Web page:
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Br J Psychiatry. 2007 Sep;191:218-23.

Genetic risk of depression and stress-induced negative affect in daily life.

Author information

  • 1Department of Psychiatry and Neuropsychology, South Limburg Mental Health Research and Teaching Network, EURON, Maastricht University, Vijverdalseweg 1, Concorde Building, Maastricht, The Netherlands. m.wichers@sp.unimaas.nl

Abstract

BACKGROUND:

A bias to develop negative affect in response to daily life stressors may be an important depression endophenotype, but remains difficult to assess.

AIMS:

To assess this mood bias endophenotype, uncontaminated by current mood, in the course of daily life.

METHOD:

The experience sampling method was used to collect multiple appraisals of daily life event-related stress and negative affect in 279 female twin pairs. Cross-twin, cross-trait associations between dailylife mood bias and DSM-IV depression were conducted.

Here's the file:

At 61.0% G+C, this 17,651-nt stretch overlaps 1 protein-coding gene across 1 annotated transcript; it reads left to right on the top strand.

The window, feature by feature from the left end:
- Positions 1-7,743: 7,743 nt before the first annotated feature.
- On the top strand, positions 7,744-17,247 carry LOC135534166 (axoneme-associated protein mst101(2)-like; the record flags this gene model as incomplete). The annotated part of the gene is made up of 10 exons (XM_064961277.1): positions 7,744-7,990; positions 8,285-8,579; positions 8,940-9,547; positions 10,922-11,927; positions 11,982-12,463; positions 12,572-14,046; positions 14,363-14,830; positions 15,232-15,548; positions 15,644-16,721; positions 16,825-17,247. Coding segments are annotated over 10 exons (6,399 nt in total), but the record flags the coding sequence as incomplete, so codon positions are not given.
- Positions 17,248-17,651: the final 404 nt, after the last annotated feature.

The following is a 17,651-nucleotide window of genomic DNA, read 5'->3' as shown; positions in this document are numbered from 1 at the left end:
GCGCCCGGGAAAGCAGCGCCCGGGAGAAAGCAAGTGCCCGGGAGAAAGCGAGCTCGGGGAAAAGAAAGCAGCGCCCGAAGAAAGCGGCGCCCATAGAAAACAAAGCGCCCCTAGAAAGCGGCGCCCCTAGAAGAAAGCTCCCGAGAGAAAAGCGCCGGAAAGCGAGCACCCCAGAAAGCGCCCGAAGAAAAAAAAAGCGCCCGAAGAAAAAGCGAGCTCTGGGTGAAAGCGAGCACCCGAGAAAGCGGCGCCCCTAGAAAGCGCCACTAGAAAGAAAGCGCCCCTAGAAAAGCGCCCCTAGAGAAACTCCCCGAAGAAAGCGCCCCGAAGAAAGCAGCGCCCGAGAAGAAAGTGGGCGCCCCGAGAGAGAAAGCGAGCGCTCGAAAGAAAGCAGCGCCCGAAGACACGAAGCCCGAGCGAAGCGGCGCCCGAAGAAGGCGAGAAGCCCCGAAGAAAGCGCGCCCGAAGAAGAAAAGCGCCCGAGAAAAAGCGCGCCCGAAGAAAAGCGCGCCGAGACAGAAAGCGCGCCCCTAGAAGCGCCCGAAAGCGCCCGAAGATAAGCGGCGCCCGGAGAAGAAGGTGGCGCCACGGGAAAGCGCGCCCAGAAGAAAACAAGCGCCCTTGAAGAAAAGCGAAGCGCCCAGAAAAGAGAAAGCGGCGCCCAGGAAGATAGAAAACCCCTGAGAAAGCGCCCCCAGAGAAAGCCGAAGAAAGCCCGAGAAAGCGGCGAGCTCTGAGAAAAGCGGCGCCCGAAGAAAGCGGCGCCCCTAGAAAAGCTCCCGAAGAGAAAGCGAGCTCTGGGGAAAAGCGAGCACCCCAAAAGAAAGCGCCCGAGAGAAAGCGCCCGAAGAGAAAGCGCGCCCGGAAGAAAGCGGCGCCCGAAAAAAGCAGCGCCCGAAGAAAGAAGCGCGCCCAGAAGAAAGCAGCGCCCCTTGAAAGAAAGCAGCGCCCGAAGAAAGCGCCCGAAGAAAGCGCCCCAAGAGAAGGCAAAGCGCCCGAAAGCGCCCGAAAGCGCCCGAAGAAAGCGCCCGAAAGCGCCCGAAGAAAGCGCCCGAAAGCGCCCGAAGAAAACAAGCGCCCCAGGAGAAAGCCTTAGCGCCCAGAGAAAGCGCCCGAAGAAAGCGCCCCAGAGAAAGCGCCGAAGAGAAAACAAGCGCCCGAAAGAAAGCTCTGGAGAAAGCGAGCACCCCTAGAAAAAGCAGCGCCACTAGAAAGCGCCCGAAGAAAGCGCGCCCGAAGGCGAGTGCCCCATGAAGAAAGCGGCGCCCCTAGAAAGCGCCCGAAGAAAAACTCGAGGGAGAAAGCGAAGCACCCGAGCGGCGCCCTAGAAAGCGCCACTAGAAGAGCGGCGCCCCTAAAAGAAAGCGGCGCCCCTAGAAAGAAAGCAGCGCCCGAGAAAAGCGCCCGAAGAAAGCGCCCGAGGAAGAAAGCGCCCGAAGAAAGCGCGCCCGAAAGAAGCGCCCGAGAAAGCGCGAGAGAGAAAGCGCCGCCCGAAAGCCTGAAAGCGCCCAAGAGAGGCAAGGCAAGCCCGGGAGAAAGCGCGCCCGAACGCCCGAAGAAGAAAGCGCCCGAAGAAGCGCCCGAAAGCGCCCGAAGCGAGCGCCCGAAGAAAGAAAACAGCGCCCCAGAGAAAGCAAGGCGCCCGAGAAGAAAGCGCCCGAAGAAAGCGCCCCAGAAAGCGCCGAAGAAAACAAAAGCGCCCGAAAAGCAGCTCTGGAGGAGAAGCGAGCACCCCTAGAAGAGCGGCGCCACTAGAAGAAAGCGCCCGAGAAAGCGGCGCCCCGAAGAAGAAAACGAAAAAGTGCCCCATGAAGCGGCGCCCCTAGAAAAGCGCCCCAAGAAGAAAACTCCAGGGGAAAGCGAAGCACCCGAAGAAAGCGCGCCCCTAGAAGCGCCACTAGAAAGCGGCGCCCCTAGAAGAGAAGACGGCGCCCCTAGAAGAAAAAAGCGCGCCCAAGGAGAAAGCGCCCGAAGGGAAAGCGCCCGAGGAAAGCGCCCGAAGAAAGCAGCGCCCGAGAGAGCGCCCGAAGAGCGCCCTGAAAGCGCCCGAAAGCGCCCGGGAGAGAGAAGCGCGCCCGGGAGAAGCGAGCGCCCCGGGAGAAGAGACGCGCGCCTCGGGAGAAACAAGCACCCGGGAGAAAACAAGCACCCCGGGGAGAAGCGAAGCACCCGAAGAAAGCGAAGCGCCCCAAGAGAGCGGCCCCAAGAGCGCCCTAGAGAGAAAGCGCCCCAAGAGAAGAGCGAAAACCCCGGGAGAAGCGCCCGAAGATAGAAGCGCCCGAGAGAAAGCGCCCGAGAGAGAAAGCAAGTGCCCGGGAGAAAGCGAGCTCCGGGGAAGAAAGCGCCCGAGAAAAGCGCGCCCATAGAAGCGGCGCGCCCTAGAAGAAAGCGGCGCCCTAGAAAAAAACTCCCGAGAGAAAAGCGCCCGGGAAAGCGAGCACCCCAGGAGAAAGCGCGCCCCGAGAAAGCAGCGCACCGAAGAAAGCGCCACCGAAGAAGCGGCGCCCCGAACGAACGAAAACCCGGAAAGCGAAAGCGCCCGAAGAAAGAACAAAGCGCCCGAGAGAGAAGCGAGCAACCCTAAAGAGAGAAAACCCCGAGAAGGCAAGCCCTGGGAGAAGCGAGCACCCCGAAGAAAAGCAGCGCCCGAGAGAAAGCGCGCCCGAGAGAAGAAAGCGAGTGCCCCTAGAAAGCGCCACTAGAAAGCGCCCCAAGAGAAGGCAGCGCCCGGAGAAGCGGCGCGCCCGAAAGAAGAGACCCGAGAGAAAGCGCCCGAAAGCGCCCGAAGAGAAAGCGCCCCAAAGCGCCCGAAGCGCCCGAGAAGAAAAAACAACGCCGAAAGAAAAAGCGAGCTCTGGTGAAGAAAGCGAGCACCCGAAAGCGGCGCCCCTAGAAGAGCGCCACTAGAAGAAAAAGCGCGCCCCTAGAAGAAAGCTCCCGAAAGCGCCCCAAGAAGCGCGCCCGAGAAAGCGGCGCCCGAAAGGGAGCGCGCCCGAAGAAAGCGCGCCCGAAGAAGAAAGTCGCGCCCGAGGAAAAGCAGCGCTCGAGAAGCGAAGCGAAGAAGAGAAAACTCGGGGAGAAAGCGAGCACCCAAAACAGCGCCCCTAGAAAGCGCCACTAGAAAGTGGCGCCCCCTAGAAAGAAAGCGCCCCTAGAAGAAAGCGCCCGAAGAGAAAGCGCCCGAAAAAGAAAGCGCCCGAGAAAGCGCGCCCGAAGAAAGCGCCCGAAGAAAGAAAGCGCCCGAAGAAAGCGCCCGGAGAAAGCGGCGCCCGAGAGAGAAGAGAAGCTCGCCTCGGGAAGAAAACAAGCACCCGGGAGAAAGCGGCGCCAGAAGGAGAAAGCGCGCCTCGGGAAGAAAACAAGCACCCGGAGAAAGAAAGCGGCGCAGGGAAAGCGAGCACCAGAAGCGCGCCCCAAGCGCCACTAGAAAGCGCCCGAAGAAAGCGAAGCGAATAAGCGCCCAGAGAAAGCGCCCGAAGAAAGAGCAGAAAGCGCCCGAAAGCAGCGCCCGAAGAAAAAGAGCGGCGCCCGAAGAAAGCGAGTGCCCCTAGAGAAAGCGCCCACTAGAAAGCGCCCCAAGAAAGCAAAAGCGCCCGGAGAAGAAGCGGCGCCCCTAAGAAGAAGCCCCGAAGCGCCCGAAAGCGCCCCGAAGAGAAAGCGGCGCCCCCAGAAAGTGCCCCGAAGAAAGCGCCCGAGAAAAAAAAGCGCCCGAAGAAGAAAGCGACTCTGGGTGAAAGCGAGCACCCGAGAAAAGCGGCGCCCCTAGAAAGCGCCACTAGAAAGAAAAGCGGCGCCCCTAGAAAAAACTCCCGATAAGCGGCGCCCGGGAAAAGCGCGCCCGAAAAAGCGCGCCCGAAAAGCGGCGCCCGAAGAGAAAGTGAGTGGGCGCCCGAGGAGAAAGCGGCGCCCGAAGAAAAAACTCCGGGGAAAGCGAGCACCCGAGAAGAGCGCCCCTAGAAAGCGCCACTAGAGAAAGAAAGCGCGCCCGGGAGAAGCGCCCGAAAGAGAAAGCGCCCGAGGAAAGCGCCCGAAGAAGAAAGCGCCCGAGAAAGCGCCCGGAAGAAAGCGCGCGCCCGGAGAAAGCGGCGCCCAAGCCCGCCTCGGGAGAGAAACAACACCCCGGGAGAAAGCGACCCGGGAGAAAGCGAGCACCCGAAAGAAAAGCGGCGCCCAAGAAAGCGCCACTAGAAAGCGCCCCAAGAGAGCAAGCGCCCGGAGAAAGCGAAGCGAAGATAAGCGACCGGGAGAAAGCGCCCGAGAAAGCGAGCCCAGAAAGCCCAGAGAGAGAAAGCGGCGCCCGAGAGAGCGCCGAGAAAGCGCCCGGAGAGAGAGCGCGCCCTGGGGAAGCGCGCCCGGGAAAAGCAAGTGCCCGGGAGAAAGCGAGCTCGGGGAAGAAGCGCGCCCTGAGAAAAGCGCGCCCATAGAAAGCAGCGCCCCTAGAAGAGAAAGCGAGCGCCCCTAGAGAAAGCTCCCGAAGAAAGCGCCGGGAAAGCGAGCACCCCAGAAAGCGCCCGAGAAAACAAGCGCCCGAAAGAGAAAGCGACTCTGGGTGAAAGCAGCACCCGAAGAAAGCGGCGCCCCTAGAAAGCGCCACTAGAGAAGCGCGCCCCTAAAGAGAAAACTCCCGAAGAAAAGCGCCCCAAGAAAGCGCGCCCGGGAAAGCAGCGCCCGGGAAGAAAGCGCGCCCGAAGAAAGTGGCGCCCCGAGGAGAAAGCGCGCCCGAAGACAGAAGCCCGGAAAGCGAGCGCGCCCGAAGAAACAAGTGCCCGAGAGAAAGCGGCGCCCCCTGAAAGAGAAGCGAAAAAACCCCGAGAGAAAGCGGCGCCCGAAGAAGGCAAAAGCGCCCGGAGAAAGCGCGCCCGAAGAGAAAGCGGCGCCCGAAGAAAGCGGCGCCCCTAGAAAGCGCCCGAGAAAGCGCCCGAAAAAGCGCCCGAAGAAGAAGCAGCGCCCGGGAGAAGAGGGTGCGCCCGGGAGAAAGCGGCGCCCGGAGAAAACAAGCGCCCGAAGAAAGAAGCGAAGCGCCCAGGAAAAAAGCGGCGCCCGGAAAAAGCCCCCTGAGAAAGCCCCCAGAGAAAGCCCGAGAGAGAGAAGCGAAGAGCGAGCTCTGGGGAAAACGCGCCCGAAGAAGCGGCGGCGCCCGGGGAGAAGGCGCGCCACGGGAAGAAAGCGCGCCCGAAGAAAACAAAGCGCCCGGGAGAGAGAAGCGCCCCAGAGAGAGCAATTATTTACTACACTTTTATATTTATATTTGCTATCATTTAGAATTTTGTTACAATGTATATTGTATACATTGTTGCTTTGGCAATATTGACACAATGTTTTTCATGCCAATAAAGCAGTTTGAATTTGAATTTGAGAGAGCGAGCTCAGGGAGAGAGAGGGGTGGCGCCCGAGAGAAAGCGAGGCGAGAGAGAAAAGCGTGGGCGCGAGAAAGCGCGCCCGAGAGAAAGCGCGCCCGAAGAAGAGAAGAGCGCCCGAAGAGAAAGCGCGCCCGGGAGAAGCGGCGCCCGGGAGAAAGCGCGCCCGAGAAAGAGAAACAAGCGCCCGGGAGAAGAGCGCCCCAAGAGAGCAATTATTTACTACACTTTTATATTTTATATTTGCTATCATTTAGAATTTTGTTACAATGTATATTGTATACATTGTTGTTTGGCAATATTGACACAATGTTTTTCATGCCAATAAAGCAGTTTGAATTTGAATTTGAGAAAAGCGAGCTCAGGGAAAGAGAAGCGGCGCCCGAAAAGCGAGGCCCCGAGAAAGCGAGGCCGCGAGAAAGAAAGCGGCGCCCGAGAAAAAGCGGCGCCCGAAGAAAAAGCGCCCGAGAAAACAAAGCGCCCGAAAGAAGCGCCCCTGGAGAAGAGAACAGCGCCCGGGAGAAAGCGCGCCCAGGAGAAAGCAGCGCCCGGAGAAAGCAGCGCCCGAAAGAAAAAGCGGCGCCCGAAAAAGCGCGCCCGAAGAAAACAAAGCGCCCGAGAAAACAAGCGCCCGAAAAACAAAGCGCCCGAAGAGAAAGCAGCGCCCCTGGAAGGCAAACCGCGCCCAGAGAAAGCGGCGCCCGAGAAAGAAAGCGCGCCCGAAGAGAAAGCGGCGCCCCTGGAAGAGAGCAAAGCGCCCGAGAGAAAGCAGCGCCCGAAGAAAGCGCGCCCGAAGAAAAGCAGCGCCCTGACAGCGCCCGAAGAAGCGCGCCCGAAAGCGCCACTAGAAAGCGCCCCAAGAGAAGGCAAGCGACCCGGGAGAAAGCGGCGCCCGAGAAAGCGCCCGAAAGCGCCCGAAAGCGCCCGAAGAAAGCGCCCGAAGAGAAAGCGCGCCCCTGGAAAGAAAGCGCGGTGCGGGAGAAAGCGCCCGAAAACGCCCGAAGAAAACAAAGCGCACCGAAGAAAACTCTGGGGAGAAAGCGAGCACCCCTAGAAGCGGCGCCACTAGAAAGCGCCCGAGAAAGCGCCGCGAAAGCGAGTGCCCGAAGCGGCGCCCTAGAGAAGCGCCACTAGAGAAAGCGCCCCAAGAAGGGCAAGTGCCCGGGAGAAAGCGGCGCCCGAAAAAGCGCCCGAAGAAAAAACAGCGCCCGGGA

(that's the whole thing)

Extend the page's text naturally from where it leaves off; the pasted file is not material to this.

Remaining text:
RESULTS:

Probands whose co-twins were diagnosed with lifetime depression showed a stronger mood bias to stress than those with co-twins without such a diagnosis, independent of probands' current depressive symptoms and to a greater extent in monozygotic twins than in dizygotic twins.

CONCLUSIONS:

Genetic liability to depression is in part expressed as the tendency to display negative affect in response to minor stressors in daily life. This trait may represent a true depression endophenotype.

PMID:
17766761
[PubMed - indexed for MEDLINE]
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